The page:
Sadly Thomas’s wife Mary Rawbone died on 17 December 1849 at Holloway Road, Islington. The death duty index register for 1849 lists Mary Rawbone, residence Holloway, to her son the Rev Hardwick Rathbone (note the name change) of Birmingham.
Mary was buried at St James, Westminster, Piccadilly, London with the burial register stating her residence was Albion Terrace and that she was aged 59.
Mary’s will, written 1 October 1849, just three months before she died, mentions that she received 1000 pounds in stock left to her by her father Christopher Reeves, and that she wished to bequeath the stock to her four named children – her son Hardwick of Islington Row, Birmingham, and three daughters Mary, Ann and Elizabeth. She appointed her son Hardwick the sole executor.
The Reverend Hardwicke Rawbone (who changed his name to Rathbone) was first a publican, and then attended Cambridge University in 1842 and became a clergyman.
He had various appointments including Birmingham in 1851, Hasland, Derbyshire in 1861, and Stoke Damerel, Devon in 1871 and 1881.
He died on 6 Dec 1883 at 11 Somerset Place, Stoke near Devonport. The church of his burial has an impressive memorial at St Michaels St Barnabos in Devonport. His personal estate of 837 pounds went to his widow Ann.
We know that two of the other children of Thomas and Mary died as babies – Emma and Martha, Julia died aged 10, and possibly John and Mary had also died as they weren’t mentioned in any census or will documents like the rest of the family.
Daughter Ann had married in 1846 and had moved to Mile End, Stepney with her husband Dr Samson Davis.
Two years later in the 1851 census the remainder of the family (Thomas and daughters Mary and Elizabeth) can be still found at 1 Albion Place, Holloway Rd, Islington, London running the “Castle” Hotel.
It stated that Thomas Rawbone, was the head, a widower, aged 68, occupation licensed victualler, and that he was born in Winslow, Buckinghamshire. With him are his two unmarried daughters Mary, aged 24, born in Upper Winslow and Elizabeth, aged 21, born Clerkenwell, Middlesex. There is also James the barman, and two servants Eliza Long and Sarah Neil.
In the 1851 Finsbury Petty Sessions, Thomas when applying for his yearly victualler’s license was named as the Publican of the “Castle Hotel” at 81 Holloway Rd, and soon after the hotel became “The Bailey”.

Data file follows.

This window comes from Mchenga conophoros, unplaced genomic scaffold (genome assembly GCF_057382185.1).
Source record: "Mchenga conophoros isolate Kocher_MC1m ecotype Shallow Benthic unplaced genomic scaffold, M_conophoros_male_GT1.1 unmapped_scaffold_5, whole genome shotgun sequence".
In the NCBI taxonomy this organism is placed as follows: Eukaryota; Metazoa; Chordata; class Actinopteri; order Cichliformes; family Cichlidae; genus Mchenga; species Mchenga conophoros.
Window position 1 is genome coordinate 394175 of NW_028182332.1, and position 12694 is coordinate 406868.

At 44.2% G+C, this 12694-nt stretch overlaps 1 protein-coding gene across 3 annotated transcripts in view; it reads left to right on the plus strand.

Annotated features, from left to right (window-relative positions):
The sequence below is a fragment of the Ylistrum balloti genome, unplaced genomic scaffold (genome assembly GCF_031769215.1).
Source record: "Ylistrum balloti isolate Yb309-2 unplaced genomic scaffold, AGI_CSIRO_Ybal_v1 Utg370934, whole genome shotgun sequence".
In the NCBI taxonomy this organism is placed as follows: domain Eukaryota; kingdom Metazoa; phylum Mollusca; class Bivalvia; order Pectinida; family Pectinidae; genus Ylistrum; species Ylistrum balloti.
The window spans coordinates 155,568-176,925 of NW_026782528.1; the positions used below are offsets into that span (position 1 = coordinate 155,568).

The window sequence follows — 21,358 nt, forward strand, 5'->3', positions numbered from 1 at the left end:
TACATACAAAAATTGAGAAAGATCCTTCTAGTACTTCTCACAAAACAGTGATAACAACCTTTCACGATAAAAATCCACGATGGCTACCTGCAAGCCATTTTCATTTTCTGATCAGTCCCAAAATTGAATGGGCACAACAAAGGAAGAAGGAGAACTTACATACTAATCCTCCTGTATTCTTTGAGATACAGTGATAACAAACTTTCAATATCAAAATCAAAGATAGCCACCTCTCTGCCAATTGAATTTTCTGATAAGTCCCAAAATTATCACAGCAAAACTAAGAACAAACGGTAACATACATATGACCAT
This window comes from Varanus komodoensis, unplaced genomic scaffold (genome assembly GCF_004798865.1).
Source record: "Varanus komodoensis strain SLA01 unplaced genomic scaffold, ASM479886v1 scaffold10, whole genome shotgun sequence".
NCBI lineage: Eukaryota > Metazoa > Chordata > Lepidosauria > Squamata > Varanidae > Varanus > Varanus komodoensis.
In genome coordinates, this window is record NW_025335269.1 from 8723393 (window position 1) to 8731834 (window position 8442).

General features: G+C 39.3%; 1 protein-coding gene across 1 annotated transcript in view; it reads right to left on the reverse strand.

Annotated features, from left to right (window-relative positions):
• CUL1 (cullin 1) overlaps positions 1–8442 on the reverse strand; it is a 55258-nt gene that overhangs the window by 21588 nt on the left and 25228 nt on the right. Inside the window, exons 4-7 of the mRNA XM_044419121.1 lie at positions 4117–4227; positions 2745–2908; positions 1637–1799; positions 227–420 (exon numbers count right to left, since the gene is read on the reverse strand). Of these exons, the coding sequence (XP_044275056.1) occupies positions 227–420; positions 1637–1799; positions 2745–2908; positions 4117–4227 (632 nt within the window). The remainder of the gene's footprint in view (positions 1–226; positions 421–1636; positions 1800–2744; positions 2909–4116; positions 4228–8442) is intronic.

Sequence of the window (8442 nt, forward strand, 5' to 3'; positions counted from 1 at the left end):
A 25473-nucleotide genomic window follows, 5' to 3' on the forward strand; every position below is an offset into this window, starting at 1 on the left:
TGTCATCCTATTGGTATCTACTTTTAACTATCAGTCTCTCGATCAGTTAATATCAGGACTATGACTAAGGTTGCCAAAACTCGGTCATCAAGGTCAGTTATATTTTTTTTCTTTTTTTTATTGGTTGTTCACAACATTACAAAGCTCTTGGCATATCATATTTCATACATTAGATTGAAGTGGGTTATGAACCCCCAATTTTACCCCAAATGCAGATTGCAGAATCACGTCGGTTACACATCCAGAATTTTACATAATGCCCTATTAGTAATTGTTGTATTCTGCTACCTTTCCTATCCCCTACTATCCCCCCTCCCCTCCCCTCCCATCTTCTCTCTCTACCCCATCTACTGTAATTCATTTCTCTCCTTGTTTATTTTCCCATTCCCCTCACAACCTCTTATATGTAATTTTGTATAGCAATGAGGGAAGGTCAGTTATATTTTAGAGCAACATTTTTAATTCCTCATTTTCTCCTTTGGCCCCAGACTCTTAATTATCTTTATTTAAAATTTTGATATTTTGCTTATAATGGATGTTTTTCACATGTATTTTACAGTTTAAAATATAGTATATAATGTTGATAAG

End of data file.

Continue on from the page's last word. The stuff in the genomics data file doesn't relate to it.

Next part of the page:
By 1854 Thomas had retired to Chilton, 3 miles from Brill in Buckinghamshire, and on 21 March 1854, aged 64, he married again to widow Anne Griffin nee Welford in Brill in Buckinghamshire. His father was named as Thomas Rawbone, schoolmaster.
Anne was aged 66, and her father was William Welford, a farmer. Anne was born about 1789 in Brill, and at the age of 28 had first married Emmanuel Griffin, on 1 May 1817 in Brill. She appears in both the 1841 and 1851 census living in Brill with Emmanuel, a grocer and a general shopkeeper. Emmanuel was 10 years older than Anne, and he died in 1851 in Brill. In his will he leaves property and money to his wife and nephews only so it appears they didn’t have any children.
Soon after Thomas’s marriage to Anne, his daughter Elizabeth died in Brill in 1855 aged only 26 years. In her will she left her estate jointly to her father Thomas and her siblings Hardwick, Anne and Mary – two cottages situated in Little Chapel Street, Westminster, London.
Thomas died on 20 December 1856 aged 75 years at his home in Brill. He was buried in Brill on 23 December just before Christmas in Brill.
Only three weeks earlier, Thomas had written an extensive will on 2 December 1856, which was proved in London on 28 April 1857. He stated he was of sound mind, and the beneficiaries were his wife, one son, two daughters and a son in law.
The legacies were as follows –
to his wife Anne Rawbone he leaves the interest of 300 pounds for the term of her natural life and 10 pounds to be paid to Anne within 1 year of Thomas’ death and
of these 300 pounds have been invested in government consols or funds.
to his son Rev Hardwicke John Reeves Rawbone 50 pounds out of the above 300 pounds after his wife’s death, and his gold watch chain, diamond ring, and wearing apparel and also to son Hardwicke the interest of the small fee farm rents at Bierton by Aylesbury.
to his daughter Anne Reeves Davis (wife of Sampson Davis, surgeon) 50 pounds out of the 300 after Anne’s death.
to his son in law Sampson Davis his silver snuff box.
all household furniture brought to this house to be sold to pay for funeral expenses.
those goods that belonged to his wife at marriage to be sold but remain in her possession and at her disposal.
Gives to daughter Mary Reeves Rawbone 200 pounds left in funds after his wife’s death.
The will was witnessed by Alfred Hyde and Abel Whichello of Brill, and his daughter Mary Reeves Rawbone was made executrix.
The will provides details of his personal possessions – a silver snuff box, a gold watch and chain, a diamond ring and wearing apparel. This declares that he is a man of property, investments, and jewellery and obviously wanted to keep it in the family.
Thomas was also in possession of three hundred pounds of Government consols which he had invested, and was receiving annual interest for. At the time, these were paying 3% interest.
Consols (bonds) – originally short for consolidated annuities, but can now be taken to mean consolidated stock is a form of British government bond (gilt), dating originally from the 18th century.”
Thomas was obviously a gentleman of at least middle class standing – noting that he possessed and bequeathed his gold watch and chain, and his diamond ring and wearing apparel to his son. According to “The Gentlemen’s Book of Etiquette and Manual of Politeness (A complete guide for a Gentleman’s conduct in all his relations towards society)” of 1860 – “Diamonds and brilliants are quite unsuitable to men, whose jewelry should never be conspicuous. If you happen to possess a single diamond of great value you may wear it on great occasions as a ring, but no more than one ring should ever be worn by a gentleman”.
His second wife Anne Rawbone (Griffin nee Welford) died on 10 November 1863 aged 75 in Brill and was buried with Thomas on 14 November 1863 at Brill. When her will was probated in October 1864 her remaining estate of less than 200 pounds was proved by her sole executor John Jennings of Brill, a builder.
Obviously Thomas had made sure that all his previous wealth from his first wife and that of his own making was bequeathed only to his own children and continuing in the family line.